Close Encounters With Namibia's Animal Kingdom | Nat Geo Traveller India

Close Encounters With Namibia’s Animal Kingdom

And how to have your own African adventure.

Armed with an Indian driving licence and a booking with a tour operator in Namibia, photographer Dhritiman Mukherjee landed in the Namibian capital of Windhoek to find a rental car with a pre-programmed GPS. From Windhoek, he sets off on an amazing road trip and camping expedition through the open bush of Etosha National Park in central Namibia to the dunes of the Namib Desert and then to the west coast, where bright orange sand meets the Atlantic Ocean.



Namibia lies on the western coast of southern Africa, northwest of the Republic of South Africa and west of Botswana. Etosha National Park is part of the Kalahari Basin in the northern part of the country and is about 420 km north of the capital Windhoek. Sossusvlei with its high dunes is located near the Atlantic coast, 365 km southwest of Windhoek.

Getting There

To get to Namibia you need to transit through South Africa and at least one other gateway in the Middle East (Dubai, Abu Dhabi, or Doha) or east Africa (Addis Ababa, Nairobi). From India, Ethiopian Airlines currently offers one of the best deals to Namibia via Addis Ababa and Johannesburg, which includes a connection on Air Namibia for the final flight from South Africa to Windhoek.Visa Indians travelling to Namibia require a visa. The visa form can be downloaded online but must be submitted at the consular office in New Delhi (E-86, Paschimi Marg, Vasant Vihar; 011-2614 0389; Those who do not live in Delhi can enlist the help of a travel agent. Tourist visa applicants must have a return ticket, proof of hotel reservations, photo, and other documents. A 90-day, single-entry visa costs ₹2,300. Yellow fever vaccination (and certificate) needs to be obtained approximately one month before departure if you are passing through any yellow fever countries in Africa—such as Kenya or Angola—before arrival in Namibia.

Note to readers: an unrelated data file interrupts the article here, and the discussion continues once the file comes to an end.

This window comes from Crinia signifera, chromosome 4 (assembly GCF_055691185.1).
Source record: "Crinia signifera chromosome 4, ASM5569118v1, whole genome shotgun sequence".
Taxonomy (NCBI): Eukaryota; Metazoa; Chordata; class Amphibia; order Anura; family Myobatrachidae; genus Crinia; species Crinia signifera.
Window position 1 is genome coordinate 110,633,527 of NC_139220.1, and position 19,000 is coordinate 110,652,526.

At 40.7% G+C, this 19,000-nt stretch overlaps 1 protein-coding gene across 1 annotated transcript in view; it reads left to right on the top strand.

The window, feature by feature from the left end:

Planning A Self-Drive

Bookings Planning a self-drive journey through Nambia is quite simple, if you use a local operator. They book the car (with insurance), make all hotel and campsite bookings, and pre-programme the vehicle’s GPS with your route. Doing the logistical legwork yourself might work out to be relatively cheaper, but using an operator is recommended. They are well-informed and can help tweak your itinerary according to your interests. The Cardboard Box ( and Suricate Tours and Safaris ( are good options.

Duration Trips can be anywhere between 3-20 days long and generally include a mix of cities and national parks, hotels and camps. Research the locations well and speak to your operator before you make a decision.

Cost A 10-day, budget, self-drive trip for two costs about ₹26,500 per head. Midrange trips of the same length would be around ₹2,10,000 while a luxury trip for two will set you back by ₹8,89,000. In some cases, the price includes car rental and accommodation, but not food. In others, it includes food and accommodation, but not the rental fees. Read the fine print.

Car Choose your vehicle according to your route. A sedan is cheaper and works for most urban and rural areas, but places like Damaraland and Etosha require four-wheel drives.

Driving license Indians do not need an international driver’s license to drive in Namibia, as long as their license is in English.

Cheaper still To cut corners, book a trip that doesn’t include meals, and get a car that’s equipped with a cooking stove.

Stock up Most campsites have grocery stores that sell basics like rice, spices, and meat. Note: Sites in Etosha National Park do not allow meat from outside, but sell chicken, antelope, and beef at most camping grounds.

Hire a plane Hiring a Cessna airplane for an aerial safari of the Namib Desert is highly recommended. It is pricey (₹1,00,000 for 3 hours for 4 people) but the views are surreal and well worth the price, especially for amateur photographers.

Appeared in the May 2015 issue as “Where Desert Meets Sea”.

  • Dhritiman Mukherjee is as elusive as the animals he photographs. His photographs have appeared in National Geographic Traveller, The New York Times, Lonely Planet, WWF, UNESCO, Birdlife. He is a RBS Earth Hero award winner for inspiring people for conservation.

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